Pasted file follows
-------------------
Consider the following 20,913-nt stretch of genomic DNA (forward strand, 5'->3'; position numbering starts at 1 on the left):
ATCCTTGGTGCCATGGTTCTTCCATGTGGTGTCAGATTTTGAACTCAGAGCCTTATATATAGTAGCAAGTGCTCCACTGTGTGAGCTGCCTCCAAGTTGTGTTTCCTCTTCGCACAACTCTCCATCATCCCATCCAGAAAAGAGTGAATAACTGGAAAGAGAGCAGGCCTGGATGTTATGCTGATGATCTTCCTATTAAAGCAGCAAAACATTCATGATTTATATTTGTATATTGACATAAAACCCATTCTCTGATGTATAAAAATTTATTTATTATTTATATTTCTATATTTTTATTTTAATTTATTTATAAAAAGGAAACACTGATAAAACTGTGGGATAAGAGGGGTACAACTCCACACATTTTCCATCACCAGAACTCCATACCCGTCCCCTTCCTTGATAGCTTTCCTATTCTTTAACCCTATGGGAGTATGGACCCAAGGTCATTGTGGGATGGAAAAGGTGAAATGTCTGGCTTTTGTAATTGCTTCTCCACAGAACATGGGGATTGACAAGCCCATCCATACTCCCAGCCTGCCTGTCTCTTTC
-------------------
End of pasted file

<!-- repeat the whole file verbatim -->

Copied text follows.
Consider the following 20,913-nt stretch of genomic DNA (forward strand, 5'->3'; position numbering starts at 1 on the left):
ATCCTTGGTGCCATGGTTCTTCCATGTGGTGTCAGATTTTGAACTCAGAGCCTTATATATAGTAGCAAGTGCTCCACTGTGTGAGCTGCCTCCAAGTTGTGTTTCCTCTTCGCACAACTCTCCATCATCCCATCCAGAAAAGAGTGAATAACTGGAAAGAGAGCAGGCCTGGATGTTATGCTGATGATCTTCCTATTAAAGCAGCAAAACATTCATGATTTATATTTGTATATTGACATAAAACCCATTCTCTGATGTATAAAAATTTATTTATTATTTATATTTCTATATTTTTATTTTAATTTATTTATAAAAAGGAAACACTGATAAAACTGTGGGATAAGAGGGGTACAACTCCACACATTTTCCATCACCAGAACTCCATACCCGTCCCCTTCCTTGATAGCTTTCCTATTCTTTAACCCTATGGGAGTATGGACCCAAGGTCATTGTGGGATGGAAAAGGTGAAATGTCTGGCTTTTGTAATTGCTTCTCCACAGAACATGGGGATTGACAAGCCCATCCATACTCCCAGCCTGCCTGTCTCTTTC